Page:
Alonso expected penalty for Leclerc and promotion to fourth place

2022 British Grand Prix

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Fernando Alonso expected to be promoted to fourth place in the classification for the British Grand Prix because he thought Charles Leclerc would be given a penalty.

Leclerc was involved in a dramatic three-way scrap with Lewis Hamilton and Sergio Perez in the closing stages of the British Grand Prix. Alonso, who was given a five-second time penalty for weaving in the previous race at Montreal, claimed Leclerc broke the same rule he was penalised for two weeks ago.

“P5 is mega,” he told media including RaceFans after the race, “even though I have to say that I guess it’s going to be P4 because I saw Charles moving three changes of direction on the back straight defending from Lewis.

“I did once in Canada and I had five seconds [penalty] on the last lap. So I guess three movements are not allowed.”

The stewards also noted a possible infringement involving Sergio Perez, who finished ahead of Alonso. The Alpine driver expected he would end up “for sure fourth, maybe third.

“After the race, there is always action. I guess today I am not in the stewards, so I will have fun from the outside I hope.”

Guanyu Zhou, Alfa Romeo, Silverstone, 2022
Gallery: 2022 British Grand Prix in pictures
But although Alonso was convinced “they will look” at the incidents, the stewards did not issue any post-race penalties. Alonso therefore remained fifth behind Leclerc, with Perez second ahead of Hamilton.

The Alpine driver enjoyed his brief participation in the multi-car scrap over the final laps. “It was really, really fun at the end,” he said.

“Obviously we weren’t in the fight, we were just behind and we saw all the action in front. We were P5. So I was hoping that two cars, maybe they’d touch each other and the podium was there for us.

“But at the end they raced very hard, but with a lot of respect. So still fun to watch from from behind.”

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2022 British Grand Prix

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Author information

Keith Collantine
Lifelong motor sport fan Keith set up RaceFans in 2005 - when it was originally called F1 Fanatic. Having previously worked as a motoring...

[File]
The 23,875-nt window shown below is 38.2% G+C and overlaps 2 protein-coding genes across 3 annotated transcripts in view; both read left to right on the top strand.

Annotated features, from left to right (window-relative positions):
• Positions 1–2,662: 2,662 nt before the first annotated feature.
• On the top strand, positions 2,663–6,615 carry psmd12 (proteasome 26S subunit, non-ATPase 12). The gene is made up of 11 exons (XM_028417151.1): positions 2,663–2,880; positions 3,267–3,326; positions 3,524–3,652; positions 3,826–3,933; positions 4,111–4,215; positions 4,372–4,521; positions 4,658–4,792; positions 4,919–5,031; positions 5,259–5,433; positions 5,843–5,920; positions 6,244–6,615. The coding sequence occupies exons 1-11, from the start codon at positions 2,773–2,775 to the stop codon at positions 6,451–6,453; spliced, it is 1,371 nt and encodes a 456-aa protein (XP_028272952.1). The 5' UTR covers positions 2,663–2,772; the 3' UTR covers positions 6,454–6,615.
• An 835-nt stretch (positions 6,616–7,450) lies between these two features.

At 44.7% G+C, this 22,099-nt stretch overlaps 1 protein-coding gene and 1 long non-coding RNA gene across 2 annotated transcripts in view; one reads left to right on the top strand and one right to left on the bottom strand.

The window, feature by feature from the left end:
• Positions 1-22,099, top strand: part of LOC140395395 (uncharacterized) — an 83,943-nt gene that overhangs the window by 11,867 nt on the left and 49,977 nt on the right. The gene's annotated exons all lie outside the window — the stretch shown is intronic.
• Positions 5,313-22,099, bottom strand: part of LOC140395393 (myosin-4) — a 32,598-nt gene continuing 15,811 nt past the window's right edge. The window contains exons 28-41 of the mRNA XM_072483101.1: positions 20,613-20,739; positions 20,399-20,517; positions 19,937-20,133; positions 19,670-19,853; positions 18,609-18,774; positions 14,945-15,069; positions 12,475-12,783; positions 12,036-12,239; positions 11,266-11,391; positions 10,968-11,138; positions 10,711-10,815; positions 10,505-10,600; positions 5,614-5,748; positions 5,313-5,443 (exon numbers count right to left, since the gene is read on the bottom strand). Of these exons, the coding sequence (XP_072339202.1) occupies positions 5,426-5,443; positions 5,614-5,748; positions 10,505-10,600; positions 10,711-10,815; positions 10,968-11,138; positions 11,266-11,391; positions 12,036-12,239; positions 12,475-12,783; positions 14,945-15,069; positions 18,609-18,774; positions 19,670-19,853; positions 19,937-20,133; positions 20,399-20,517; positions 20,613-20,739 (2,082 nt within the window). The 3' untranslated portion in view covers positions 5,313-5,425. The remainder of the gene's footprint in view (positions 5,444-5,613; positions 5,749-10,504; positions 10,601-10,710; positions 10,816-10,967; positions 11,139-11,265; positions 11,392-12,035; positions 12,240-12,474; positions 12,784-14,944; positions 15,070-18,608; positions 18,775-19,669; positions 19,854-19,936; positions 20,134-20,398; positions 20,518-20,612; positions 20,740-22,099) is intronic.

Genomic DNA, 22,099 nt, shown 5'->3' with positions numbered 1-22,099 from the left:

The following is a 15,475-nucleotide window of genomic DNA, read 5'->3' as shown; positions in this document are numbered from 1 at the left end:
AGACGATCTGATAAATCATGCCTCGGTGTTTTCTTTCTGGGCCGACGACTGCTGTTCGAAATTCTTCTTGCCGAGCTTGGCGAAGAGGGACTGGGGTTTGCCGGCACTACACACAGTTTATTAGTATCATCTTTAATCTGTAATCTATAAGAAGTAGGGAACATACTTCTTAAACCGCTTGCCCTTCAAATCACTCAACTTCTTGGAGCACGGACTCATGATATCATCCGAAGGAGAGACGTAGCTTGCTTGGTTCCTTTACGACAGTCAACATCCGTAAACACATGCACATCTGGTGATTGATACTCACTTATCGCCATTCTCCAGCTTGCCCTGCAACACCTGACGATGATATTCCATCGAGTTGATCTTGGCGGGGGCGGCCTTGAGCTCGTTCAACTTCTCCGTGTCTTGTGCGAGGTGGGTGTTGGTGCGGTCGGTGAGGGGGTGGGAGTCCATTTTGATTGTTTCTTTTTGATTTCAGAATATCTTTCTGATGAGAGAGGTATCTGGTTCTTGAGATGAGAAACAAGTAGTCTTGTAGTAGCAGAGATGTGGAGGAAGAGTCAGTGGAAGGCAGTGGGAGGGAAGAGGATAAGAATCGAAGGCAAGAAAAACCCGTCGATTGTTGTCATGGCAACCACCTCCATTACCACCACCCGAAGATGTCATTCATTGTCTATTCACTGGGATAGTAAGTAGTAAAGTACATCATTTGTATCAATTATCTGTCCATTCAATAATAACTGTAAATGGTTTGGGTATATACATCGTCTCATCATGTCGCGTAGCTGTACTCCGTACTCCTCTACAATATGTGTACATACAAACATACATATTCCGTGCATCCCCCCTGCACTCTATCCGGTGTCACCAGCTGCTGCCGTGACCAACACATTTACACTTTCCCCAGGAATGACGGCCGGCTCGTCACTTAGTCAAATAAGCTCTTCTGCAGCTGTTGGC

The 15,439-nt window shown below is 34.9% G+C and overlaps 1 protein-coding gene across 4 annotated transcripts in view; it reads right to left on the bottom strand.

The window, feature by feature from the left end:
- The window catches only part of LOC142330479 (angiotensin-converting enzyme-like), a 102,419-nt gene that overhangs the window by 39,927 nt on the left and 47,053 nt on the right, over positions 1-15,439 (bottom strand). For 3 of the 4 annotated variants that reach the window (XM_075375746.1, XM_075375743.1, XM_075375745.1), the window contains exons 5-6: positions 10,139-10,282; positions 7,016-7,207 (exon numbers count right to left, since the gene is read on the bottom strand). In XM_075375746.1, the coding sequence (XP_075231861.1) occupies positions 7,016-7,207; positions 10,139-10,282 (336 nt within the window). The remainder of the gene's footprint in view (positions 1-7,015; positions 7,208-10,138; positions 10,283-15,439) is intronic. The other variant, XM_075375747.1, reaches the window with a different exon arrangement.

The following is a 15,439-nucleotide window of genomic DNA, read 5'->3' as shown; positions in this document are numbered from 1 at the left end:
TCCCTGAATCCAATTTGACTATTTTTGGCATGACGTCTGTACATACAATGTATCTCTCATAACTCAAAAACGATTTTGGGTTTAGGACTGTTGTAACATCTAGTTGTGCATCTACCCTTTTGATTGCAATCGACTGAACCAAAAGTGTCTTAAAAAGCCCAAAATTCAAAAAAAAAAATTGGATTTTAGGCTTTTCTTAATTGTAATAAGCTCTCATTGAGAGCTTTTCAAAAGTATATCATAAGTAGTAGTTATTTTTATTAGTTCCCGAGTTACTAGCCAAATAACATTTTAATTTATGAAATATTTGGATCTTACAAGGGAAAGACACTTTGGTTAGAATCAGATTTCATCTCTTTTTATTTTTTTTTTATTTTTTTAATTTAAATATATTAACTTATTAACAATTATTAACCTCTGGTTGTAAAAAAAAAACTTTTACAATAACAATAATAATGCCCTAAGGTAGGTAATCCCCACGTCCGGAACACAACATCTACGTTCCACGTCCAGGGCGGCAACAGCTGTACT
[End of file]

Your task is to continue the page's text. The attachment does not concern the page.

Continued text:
Claire Cottingham
Claire has worked in motorsport for much of her career, covering a broad mix of championships including Formula One, Formula E, the BTCC, British...

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17 comments on “Alonso expected penalty for Leclerc and promotion to fourth place”

  1. Yeah, it really is frustrating how much the stewarding changes race to race with different panels of stewards seemingly having almost contrasting opinions on what should and what should not be investigated and penalised.

    The whole commentary team, and me and my brother watching with me all expected them to look at Perez, at Leclerc and at Verstappen moves, but they never seem to have even considered that.

    I mean, it was a great fight and I get the reluctance to get in there on the one hand. I am not even sure penalties were merited. But how are we ever going to get a predictable level of what is and is not allowed when it seems not even the stewards can agree between them and don’t even have a closer look at these things – while at the same time giving a rather useless penalty to Tsunoda (did we ever get to see what his 5 seconds was for, since it was apparently not for the incident with his teammate)?

    1. Agreed. Post race penalties are a nightmare and should be avoided if possible, but consistent application of the rules is key.

      There were several questionable moves among the front runners during this race and I don’t think any of them got penalties. Are those toward the back of the grid being punished for minor infractions in order to deter those at the front from major ones? I’m not convinced that those at the back would have got away with the moves of those at the front.